The renowned iris from:

https://archive.ics.uci.edu/ml/machine-learning-databases/iris/iris.data

import numpy as np

import pandas as pd

import os

os.chdir("D:\Python\Numpy_JP\ch04-3")

# Choose your own working directorydf = pd.read_csv('iris.data', header=None)

print(df)

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We would have the following data frame of iris:

`x = df.iloc[0:100,[0, 1, 2, 3]].values`

y = df.iloc[0:100,4].values

y = np.where(y=='Iris-setosa', 0, 1)

We take the first 100 rows, and divide the dataset into *x* (feature) & *y* (target). Then *np.where* transform the nominal data *y* from text to numeric.

x_train = np.empty((80, 4))

x_test = np.empty((20, 4))

y_train = np.empty(80)

y_test = np.empty(20)x_train[:40],x_train[40:] = x[:40],x[50:90]

x_test[:10],x_test[10:] = x[40:50],x[90:100]

y_train[:40],y_train[40:] = y[:40],y[50:90]

y_test[:10],y_test[10:] = y[40:50],y[90:100]

Row 1~50 are “*Iris-setosa*”, and row 51~100 are “*Iris-virginica*.” So we collect row 1~40 of and row 51~90 to be the training set, and the rest rows are testing set.

def sigmoid(x):

return 1/(1+np.exp(-x))def activation(x, w, b):

return sigmoid(np.dot(x, w)+b)def update(x, y_train, w, b, eta):

y_pred = activation(x, w, b)

# activator

a = (y_pred - y_train) * y_pred * (1- y_pred)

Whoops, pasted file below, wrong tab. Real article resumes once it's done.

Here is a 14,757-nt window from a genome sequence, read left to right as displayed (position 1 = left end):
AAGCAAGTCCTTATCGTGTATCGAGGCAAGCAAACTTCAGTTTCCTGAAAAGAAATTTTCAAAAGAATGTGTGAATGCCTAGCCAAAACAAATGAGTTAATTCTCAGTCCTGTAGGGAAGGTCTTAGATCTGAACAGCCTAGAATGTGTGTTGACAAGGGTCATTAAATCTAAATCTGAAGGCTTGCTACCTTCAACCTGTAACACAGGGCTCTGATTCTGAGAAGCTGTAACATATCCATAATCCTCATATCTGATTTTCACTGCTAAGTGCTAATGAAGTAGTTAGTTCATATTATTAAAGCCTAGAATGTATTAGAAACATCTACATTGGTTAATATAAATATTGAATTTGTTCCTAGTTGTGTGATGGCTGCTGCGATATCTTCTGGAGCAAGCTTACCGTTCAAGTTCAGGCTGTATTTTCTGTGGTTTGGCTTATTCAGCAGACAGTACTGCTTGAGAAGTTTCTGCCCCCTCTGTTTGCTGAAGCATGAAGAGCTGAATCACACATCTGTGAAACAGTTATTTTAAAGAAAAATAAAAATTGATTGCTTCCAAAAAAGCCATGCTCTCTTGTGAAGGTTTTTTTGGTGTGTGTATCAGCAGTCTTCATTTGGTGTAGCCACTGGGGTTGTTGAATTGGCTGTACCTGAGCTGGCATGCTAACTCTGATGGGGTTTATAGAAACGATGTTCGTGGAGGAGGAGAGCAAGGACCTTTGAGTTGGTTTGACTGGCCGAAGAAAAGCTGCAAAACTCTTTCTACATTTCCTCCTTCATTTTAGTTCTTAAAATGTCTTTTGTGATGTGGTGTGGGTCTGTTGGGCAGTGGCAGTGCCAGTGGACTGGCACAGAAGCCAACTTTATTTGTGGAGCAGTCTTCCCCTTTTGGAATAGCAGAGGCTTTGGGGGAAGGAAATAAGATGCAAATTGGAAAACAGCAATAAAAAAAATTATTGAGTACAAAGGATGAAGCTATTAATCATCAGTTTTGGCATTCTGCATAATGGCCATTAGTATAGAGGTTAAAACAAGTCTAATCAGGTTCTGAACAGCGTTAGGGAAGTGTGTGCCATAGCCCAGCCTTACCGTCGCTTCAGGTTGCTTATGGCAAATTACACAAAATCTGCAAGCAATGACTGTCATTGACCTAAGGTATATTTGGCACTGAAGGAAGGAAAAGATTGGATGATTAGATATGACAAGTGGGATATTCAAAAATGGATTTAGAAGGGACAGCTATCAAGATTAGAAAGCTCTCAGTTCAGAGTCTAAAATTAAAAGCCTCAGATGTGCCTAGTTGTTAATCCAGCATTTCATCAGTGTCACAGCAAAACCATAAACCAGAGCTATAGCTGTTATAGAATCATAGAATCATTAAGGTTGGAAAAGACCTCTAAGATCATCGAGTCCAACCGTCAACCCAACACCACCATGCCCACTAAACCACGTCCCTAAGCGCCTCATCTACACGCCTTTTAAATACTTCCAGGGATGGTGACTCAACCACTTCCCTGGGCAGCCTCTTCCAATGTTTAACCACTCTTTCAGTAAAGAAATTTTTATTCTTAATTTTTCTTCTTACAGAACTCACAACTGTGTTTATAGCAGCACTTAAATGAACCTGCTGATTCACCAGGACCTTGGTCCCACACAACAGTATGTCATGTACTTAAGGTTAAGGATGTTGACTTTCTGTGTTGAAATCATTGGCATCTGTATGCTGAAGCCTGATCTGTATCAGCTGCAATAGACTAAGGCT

# partial derivative loss function for i in range(4):

w[i] -= eta * 1/float(len(y)) * np.sum(a*x[:,i])

b -= eta * 1/float(len(y))*np.sum(a)

return w, b

Let’s probe into the math behind the preceding code:

**Activator**: sigmoid function**Loss function**: MSE (mean square error)**Optimizer**: gradient descend**Weight updates**: tiresome math work

`weights = np.ones(4)/10 `

bias = np.ones(1)/10

eta = 0.1

for _ in range(15): # Run both epoch=15 & epoch=100

weights, bias = update(x_train, y_train, weights, bias, eta=0.1)

**Initial weights**: Let wi & b all be 0.1**Learning rate**: set eta= 1**Epoch**: Run both epoch= 15 & epoch= 100

`print("Epochs = 15") # Run both epoch=15 & epoch=100`

print('weights = ', weights, 'bias = ', bias)

print("y_test = {}".format(y_test))

activation(x_test, weights, bias)

If we set the decision boundary at 0.5, then we get 100% accuracy in both epochs = 15 & 100.

The first 10 predictions of epochs = 15 are between 0.46~0.49, while the first 10 predictions of epochs = 100 are between 0.23~0.30. The last 10 predictions of epochs = 15 are between 0.57~0.63, while the last 10 predictions of epochs = 100 are between 0.64~0.81. As epochs rises, values of the two flower group become more distance.

*Without any **NN** framework*, we built up a single-layer neural network ! We discovered concepts like **activator**(*sigmoid***)**, **loss function**(*MSE*), **optimizer**(*gradient descend*), **weight updates**(*tiresome math work*),** initial weights**(*wi = b= 1*),** learning rate**(*eta= 1*)**, epoch**(*tried epochs= 15 & 100*).

[1] Yoshida, T. & Ohata, S. (2018). Genba de Tsukaera! NumPy Data Shori Nyumon kikaigakushu| datascience de yakudatsu kosoku shorishuho. Japan, JP: SHOEISHA.

[2] Bre, F. et al(2020). An efficient metamodel-based method to carry out multi-objective building performance optimizations. Energy and Buildings, 206, (unknown).

[3] Subramanian, V. (2018). Deep Learning with PyTorch. Birmingham, UK: Packt Publishing.

[4] Roughgarden, T. & Valiant, G.(2015). CS168: The Modern Algorithmic Toolbox Lecture #15: Gradient Descent Basics. Retrieved from

http://theory.stanford.edu/~tim/s15/l/l15.pdf

Credit: BecomingHuman By: Morton Kuo